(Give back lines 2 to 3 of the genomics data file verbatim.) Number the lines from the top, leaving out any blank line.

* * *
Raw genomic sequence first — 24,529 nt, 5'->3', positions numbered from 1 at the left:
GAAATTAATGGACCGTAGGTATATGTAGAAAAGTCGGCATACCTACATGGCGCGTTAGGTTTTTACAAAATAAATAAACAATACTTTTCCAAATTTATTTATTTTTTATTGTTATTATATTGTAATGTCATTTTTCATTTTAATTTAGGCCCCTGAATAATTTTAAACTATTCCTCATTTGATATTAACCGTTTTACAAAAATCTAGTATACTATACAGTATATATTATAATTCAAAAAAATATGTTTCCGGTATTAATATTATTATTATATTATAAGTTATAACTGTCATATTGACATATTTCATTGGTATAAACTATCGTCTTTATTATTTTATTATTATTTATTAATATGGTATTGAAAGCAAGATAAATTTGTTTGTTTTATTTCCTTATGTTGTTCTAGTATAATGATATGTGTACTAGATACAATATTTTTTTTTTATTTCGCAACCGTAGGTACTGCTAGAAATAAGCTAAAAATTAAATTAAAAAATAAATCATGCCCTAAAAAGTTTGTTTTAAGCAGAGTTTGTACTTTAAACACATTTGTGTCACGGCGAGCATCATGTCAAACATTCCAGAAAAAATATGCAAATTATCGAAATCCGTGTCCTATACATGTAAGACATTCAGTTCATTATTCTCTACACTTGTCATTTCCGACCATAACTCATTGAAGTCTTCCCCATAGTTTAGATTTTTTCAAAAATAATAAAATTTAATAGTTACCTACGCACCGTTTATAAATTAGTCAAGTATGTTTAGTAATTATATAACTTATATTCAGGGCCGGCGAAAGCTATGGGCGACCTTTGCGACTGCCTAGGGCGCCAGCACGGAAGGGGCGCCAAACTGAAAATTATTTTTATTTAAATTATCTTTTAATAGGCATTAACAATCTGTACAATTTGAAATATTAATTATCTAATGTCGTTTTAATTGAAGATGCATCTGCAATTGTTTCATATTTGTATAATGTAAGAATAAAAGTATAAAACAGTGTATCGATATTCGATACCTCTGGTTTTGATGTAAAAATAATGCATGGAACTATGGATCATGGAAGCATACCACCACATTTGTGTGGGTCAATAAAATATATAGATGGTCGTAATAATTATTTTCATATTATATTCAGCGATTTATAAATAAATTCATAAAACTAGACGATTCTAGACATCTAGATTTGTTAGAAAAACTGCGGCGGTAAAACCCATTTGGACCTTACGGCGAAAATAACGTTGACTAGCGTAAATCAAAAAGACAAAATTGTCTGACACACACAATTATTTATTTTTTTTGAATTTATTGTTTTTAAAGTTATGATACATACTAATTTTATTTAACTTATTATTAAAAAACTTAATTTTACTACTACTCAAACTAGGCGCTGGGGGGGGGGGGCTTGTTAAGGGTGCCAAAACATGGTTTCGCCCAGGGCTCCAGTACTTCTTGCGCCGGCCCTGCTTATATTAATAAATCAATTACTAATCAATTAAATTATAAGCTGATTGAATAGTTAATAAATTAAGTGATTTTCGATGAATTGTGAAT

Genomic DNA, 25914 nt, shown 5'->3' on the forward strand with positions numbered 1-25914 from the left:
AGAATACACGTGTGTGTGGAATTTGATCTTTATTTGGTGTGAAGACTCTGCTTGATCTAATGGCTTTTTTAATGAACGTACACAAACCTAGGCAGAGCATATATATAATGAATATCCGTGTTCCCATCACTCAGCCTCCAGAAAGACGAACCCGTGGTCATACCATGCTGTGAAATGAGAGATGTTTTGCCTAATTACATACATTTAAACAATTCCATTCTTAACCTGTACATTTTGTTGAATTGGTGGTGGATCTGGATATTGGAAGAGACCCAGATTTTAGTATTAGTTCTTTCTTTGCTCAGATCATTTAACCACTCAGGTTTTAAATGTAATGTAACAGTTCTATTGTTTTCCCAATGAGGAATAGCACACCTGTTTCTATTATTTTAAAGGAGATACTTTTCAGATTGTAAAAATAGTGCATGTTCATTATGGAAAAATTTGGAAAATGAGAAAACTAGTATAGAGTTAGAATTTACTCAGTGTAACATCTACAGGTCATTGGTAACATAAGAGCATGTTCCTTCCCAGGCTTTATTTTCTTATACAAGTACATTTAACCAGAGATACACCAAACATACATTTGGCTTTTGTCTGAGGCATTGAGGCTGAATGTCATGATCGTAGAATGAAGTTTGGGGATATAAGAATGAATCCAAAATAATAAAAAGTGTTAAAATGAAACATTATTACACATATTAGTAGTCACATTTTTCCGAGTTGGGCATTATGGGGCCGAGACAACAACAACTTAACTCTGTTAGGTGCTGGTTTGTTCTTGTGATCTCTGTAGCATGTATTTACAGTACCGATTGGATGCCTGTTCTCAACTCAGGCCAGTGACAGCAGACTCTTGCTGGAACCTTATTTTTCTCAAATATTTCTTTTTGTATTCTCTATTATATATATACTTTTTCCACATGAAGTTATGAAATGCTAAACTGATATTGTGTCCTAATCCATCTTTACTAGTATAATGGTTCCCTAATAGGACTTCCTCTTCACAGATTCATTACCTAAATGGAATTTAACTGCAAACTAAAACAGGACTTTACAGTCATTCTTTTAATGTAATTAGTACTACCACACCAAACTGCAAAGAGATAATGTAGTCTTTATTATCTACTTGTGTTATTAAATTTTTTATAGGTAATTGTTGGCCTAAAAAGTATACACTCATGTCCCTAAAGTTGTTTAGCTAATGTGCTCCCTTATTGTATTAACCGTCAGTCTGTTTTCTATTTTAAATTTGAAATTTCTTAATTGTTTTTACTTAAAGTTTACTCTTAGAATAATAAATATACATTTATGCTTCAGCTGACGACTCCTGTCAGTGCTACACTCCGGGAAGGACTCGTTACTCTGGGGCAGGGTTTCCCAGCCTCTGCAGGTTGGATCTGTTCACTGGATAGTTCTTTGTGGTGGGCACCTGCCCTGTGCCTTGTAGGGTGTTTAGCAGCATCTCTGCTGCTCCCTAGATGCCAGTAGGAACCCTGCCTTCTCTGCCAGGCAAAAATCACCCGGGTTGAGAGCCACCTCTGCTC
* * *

GAAATTAATGGACCGTAGGTATATGTAGAAAAGTCGGCATACCTACATGGCGCGTTAGGTTTTTACAAAATAAATAAACAATACTTTTCCAAATTTATTTATTTTTTATTGTTATTATATTGTAATGTCATTTTTCATTTTAATTTAGGCCCCTGAATAATTTTAAACTATTCCTCATTTGATATTAACCGTTTTACAAAAATCTAGTATACTATACAGTATATATTATAATTCAAAAAAATATGTTTCCGGTATTAATATTATTATTATATTATAAGTTATAACTGTCATATTGACATATTTCATTGGTATAAACTATCGTCTTTATTATTTTATTATTATTTATTAATATGGTATTGAAAGCAAGATAAATTTGTTTGTTTTATTTCCTTATGTTGTTCTAGTATAATGATATGTGTACTAGATACAATATTTTTTTTTTATTTCGCAACCGTAGGTACTGCTAGAAATAAGCTAAAAATTAAATTAAAAAATAAATCATGCCCTAAAAAGTTTGTTTTAAGCAGAGTTTGTACTTTAAACACATTTGTGTCACGGCGAGCATCATGTCAAACATTCCAGAAAAAATATGCAAATTATCGAAATCCGTGTCCTATACATGTAAGACATTCAGTTCATTATTCTCTACACTTGTCATTTCCGACCATAACTCATTGAAGTCTTCCCCATAGTTTAGATTTTTTCAAAAATAATAAAATTTAATAGTTACCTACGCACCGTTTATAAATTAGTCAAGTATGTTTAGTAATTATATAACTTATATTCAGGGCCGGCGAAAGCTATGGGCGACCTTTGCGACTGCCTAGGGCGCCAGCACGGAAGGGGCGCCAAACTGAAAATTATTTTTATTTAAATTATCTTTTAATAGGCATTAACAATCTGTACAATTTGAAATATTAATTATCTAATGTCGTTTTAATTGAAGATGCATCTGCAATTGTTTCATATTTGTATAATGTAAGAATAAAAGTATAAAACAGTGTATCGATATTCGATACCTCTGGTTTTGATGTAAAAATAATGCATGGAACTATGGATCATGGAAGCATACCACCACATTTGTGTGGGTCAATAAAATATATAGATGGTCGTAATAATTATTTTCATATTATATTCAGCGATTTATAAATAAATTCATAAAACTAGACGATTCTAGACATCTAGATTTGTTAGAAAAACTGCGGCGGTAAAACCCATTTGGACCTTACGGCGAAAATAACGTTGACTAGCGTAAATCAAAAAGACAAAATTGTCTGACACACACAATTATTTATTTTTTTTGAATTTATTGTTTTTAAAGTTATGATACATACTAATTTTATTTAACTTATTATTAAAAAACTTAATTTTACTACTACTCAAACTAGGCGCTGGGGGGGGGGGGCTTGTTAAGGGTGCCAAAACATGGTTTCGCCCAGGGCTCCAGTACTTCTTGCGCCGGCCCTGCTTATATTAATAAATCAATTACTAATCAATTAAATTATAAGCTGATTGAATAGTTAATAAATTAAGTGATTTTCGATGAATTGTGAAT

Genomic DNA, 25914 nt, shown 5'->3' on the forward strand with positions numbered 1-25914 from the left: